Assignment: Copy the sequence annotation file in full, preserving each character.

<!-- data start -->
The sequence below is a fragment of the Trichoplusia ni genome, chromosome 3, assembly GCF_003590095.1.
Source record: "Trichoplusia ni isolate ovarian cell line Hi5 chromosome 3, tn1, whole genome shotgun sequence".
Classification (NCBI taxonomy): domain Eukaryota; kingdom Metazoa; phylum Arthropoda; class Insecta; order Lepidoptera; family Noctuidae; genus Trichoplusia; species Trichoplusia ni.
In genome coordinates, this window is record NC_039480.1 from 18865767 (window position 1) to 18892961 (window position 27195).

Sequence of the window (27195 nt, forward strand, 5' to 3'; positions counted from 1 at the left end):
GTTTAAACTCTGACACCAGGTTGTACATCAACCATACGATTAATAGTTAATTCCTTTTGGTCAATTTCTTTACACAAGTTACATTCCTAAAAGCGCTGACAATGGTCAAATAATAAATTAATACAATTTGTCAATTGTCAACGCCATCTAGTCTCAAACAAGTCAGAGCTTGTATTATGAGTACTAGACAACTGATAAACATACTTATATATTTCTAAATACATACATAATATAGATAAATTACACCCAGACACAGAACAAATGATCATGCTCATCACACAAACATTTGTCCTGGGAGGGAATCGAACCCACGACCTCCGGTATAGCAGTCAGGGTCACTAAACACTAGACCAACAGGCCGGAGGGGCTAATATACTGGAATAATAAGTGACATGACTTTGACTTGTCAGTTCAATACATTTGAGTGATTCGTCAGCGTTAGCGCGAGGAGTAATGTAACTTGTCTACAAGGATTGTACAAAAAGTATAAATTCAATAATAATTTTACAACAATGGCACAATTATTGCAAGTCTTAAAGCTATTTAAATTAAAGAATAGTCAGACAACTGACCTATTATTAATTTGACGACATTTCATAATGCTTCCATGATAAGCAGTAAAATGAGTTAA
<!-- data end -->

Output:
The sequence below is a fragment of the Trichoplusia ni genome, chromosome 3, assembly GCF_003590095.1.
Source record: "Trichoplusia ni isolate ovarian cell line Hi5 chromosome 3, tn1, whole genome shotgun sequence".
Classification (NCBI taxonomy): domain Eukaryota; kingdom Metazoa; phylum Arthropoda; class Insecta; order Lepidoptera; family Noctuidae; genus Trichoplusia; species Trichoplusia ni.
In genome coordinates, this window is record NC_039480.1 from 18865767 (window position 1) to 18892961 (window position 27195).

Sequence of the window (27195 nt, forward strand, 5' to 3'; positions counted from 1 at the left end):
GTTTAAACTCTGACACCAGGTTGTACATCAACCATACGATTAATAGTTAATTCCTTTTGGTCAATTTCTTTACACAAGTTACATTCCTAAAAGCGCTGACAATGGTCAAATAATAAATTAATACAATTTGTCAATTGTCAACGCCATCTAGTCTCAAACAAGTCAGAGCTTGTATTATGAGTACTAGACAACTGATAAACATACTTATATATTTCTAAATACATACATAATATAGATAAATTACACCCAGACACAGAACAAATGATCATGCTCATCACACAAACATTTGTCCTGGGAGGGAATCGAACCCACGACCTCCGGTATAGCAGTCAGGGTCACTAAACACTAGACCAACAGGCCGGAGGGGCTAATATACTGGAATAATAAGTGACATGACTTTGACTTGTCAGTTCAATACATTTGAGTGATTCGTCAGCGTTAGCGCGAGGAGTAATGTAACTTGTCTACAAGGATTGTACAAAAAGTATAAATTCAATAATAATTTTACAACAATGGCACAATTATTGCAAGTCTTAAAGCTATTTAAATTAAAGAATAGTCAGACAACTGACCTATTATTAATTTGACGACATTTCATAATGCTTCCATGATAAGCAGTAAAATGAGTTAA